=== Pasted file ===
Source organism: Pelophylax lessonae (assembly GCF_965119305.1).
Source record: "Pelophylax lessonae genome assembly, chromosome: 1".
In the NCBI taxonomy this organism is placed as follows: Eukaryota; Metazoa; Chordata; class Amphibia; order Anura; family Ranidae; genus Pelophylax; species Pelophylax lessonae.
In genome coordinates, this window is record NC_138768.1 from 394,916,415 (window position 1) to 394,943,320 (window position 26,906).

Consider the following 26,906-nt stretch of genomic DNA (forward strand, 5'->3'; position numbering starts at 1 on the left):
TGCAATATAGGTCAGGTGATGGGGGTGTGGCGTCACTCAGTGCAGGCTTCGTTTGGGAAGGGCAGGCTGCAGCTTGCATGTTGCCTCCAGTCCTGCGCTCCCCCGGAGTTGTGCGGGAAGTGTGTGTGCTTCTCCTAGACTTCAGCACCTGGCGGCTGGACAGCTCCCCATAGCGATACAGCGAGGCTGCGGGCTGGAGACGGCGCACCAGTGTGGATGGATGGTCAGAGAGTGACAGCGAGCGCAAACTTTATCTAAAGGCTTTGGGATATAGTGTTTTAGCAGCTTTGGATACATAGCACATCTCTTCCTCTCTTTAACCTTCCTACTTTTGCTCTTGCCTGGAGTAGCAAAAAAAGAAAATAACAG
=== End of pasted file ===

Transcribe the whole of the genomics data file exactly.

Source organism: Pelophylax lessonae (assembly GCF_965119305.1).
Source record: "Pelophylax lessonae genome assembly, chromosome: 1".
In the NCBI taxonomy this organism is placed as follows: Eukaryota; Metazoa; Chordata; class Amphibia; order Anura; family Ranidae; genus Pelophylax; species Pelophylax lessonae.
In genome coordinates, this window is record NC_138768.1 from 394,916,415 (window position 1) to 394,943,320 (window position 26,906).

Consider the following 26,906-nt stretch of genomic DNA (forward strand, 5'->3'; position numbering starts at 1 on the left):
TGCAATATAGGTCAGGTGATGGGGGTGTGGCGTCACTCAGTGCAGGCTTCGTTTGGGAAGGGCAGGCTGCAGCTTGCATGTTGCCTCCAGTCCTGCGCTCCCCCGGAGTTGTGCGGGAAGTGTGTGTGCTTCTCCTAGACTTCAGCACCTGGCGGCTGGACAGCTCCCCATAGCGATACAGCGAGGCTGCGGGCTGGAGACGGCGCACCAGTGTGGATGGATGGTCAGAGAGTGACAGCGAGCGCAAACTTTATCTAAAGGCTTTGGGATATAGTGTTTTAGCAGCTTTGGATACATAGCACATCTCTTCCTCTCTTTAACCTTCCTACTTTTGCTCTTGCCTGGAGTAGCAAAAAAAGAAAATAACAG